To me those polarities are all wrong: "enable", "allow to turn off"? As if being an inert lump of plastic is some sort of desirable.


  9. J.W. Brewer said,

    May 28, 2022 @ 8:05 pm

    I cannot quickly find an account of exactly what words were said in the relevant language (presumably either Turkish or Bulgarian), but the story goes that the events that led to the martyrdom of St. Demetrius of Sliven (a/k/a Dimitar Slivenski) in 1841 during the Ottoman occupation of Bulgaria began when it was suggested to him that he convert to Islam and he sarcastically replied with something translated in one English account as "oh, sure." Unfortunately for him, this was taken by the Ottoman authorities as a sincere promise to convert, meaning his failure to follow through constituted apostasy from Islam, which was a capital offense for which he was duly executed. I have suggested that he be considered on this basis the patron saint of ill-judged sarcasm.

  10. Chas Belov said,

    May 28, 2022 @ 9:20 pm

    @~flow: You'll likely be pleased to know that in Windows 10 is a setting "Show animations in Windows". The default is on.

  11. Gregory Kusnick said,

    May 28, 2022 @ 11:43 pm

    Ant: In fact I do desire my phone to work as a radio-inert ebook reader or music player in situations where radio transmission is not permitted. Since this is not the default behavior of phones, it makes sense to call it a special mode that users must actively select.

    Similarly, I put on the parking brake when I want my car not to move, lock my doors when I want them not to be openable, and activate my firewall to prevent my computer from communicating indiscriminately. These are all perfectly sensible concepts in which a positive action has a negative effect.

  12. cliff arroyo said,

    May 29, 2022 @ 3:13 am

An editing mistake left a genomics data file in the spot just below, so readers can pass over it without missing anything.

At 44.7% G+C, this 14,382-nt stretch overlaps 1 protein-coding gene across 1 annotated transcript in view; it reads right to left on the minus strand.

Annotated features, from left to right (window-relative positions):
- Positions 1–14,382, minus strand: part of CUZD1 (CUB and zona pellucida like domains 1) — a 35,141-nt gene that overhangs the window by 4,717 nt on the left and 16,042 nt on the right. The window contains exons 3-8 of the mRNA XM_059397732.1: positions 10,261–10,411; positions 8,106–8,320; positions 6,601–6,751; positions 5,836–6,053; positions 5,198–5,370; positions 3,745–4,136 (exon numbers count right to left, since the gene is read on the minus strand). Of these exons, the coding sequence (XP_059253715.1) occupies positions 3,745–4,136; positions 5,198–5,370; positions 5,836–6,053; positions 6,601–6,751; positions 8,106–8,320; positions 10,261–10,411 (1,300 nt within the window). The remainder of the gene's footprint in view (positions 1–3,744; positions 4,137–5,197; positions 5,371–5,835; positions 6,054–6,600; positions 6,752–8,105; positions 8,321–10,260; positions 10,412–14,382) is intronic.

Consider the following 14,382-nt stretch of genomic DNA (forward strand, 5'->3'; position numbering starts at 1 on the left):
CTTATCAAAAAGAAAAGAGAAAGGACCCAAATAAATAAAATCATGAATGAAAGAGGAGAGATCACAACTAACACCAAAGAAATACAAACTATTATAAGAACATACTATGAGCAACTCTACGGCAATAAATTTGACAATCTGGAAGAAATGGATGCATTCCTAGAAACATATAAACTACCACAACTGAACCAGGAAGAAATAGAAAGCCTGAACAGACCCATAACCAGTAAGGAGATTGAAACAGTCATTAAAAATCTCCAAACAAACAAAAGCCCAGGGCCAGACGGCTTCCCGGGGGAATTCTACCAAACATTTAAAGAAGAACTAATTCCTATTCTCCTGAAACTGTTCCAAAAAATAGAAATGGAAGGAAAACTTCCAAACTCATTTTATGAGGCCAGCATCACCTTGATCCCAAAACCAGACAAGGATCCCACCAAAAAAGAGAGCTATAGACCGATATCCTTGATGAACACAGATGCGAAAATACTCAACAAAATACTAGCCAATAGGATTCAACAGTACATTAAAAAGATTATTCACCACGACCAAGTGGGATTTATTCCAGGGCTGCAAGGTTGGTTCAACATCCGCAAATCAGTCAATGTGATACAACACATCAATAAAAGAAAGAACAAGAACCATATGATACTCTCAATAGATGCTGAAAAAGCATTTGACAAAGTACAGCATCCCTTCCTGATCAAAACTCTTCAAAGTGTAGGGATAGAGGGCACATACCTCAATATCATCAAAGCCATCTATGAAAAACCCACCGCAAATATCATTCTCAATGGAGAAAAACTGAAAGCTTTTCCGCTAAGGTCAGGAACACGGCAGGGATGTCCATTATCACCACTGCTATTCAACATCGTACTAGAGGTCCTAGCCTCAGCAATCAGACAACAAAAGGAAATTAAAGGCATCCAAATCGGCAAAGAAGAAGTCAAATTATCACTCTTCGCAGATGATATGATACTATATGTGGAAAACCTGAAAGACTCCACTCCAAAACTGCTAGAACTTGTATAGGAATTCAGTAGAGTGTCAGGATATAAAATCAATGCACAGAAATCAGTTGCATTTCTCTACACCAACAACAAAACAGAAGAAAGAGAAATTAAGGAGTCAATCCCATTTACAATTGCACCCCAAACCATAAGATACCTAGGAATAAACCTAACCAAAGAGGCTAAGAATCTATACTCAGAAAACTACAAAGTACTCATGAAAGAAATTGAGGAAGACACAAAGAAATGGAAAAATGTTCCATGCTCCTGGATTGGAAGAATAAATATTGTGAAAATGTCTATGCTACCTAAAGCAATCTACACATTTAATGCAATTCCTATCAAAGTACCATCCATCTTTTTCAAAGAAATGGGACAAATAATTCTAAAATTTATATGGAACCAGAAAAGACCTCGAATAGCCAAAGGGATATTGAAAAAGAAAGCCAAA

"In English, are there instances in which a double negative actually means a positive?"

    In my dialect (roughly GAE) it depends on intonation and sentence stress.

    He didn't do nothing. (stress on nothing and optionally on he) = He didn't do anything.

    He didn't do nothing. (stress on didn't and optionally nothing) = He did something.

  13. Cervantes said,

    May 29, 2022 @ 7:43 am

    Old song: I ain't got nobody.

  14. Trogluddite said,

    May 29, 2022 @ 8:59 am

    @AntC said: "To me those polarities are all wrong.[…]Nerdview."
    Likely so in many cases, I think, but there are others where the only reasonable explanation seems to be the nefarious exploitation of the inversion-meets-monkey-brain effect – e.g. "I would prefer that your organisation not spam my email inbox every single day for the rest of eternity."

  15. BillR said,

    May 29, 2022 @ 10:27 pm

    Another old song: “Yes, we have no bananas”

  16. V said,

    May 30, 2022 @ 11:17 am

    J.W Brewer : "Да бе, да." Indeed a sarcastic double positive.

  17. V said,

    May 30, 2022 @ 11:45 am

    It can also mean resigned acceptance, depends on the tone contour. High-middle-low is resigned acceptance. High-low-middle is sarcasasm. Roughly speaking.

  18. V said,

    May 30, 2022 @ 11:51 am

    And low-mid-high is kind of like agreeable acceptance.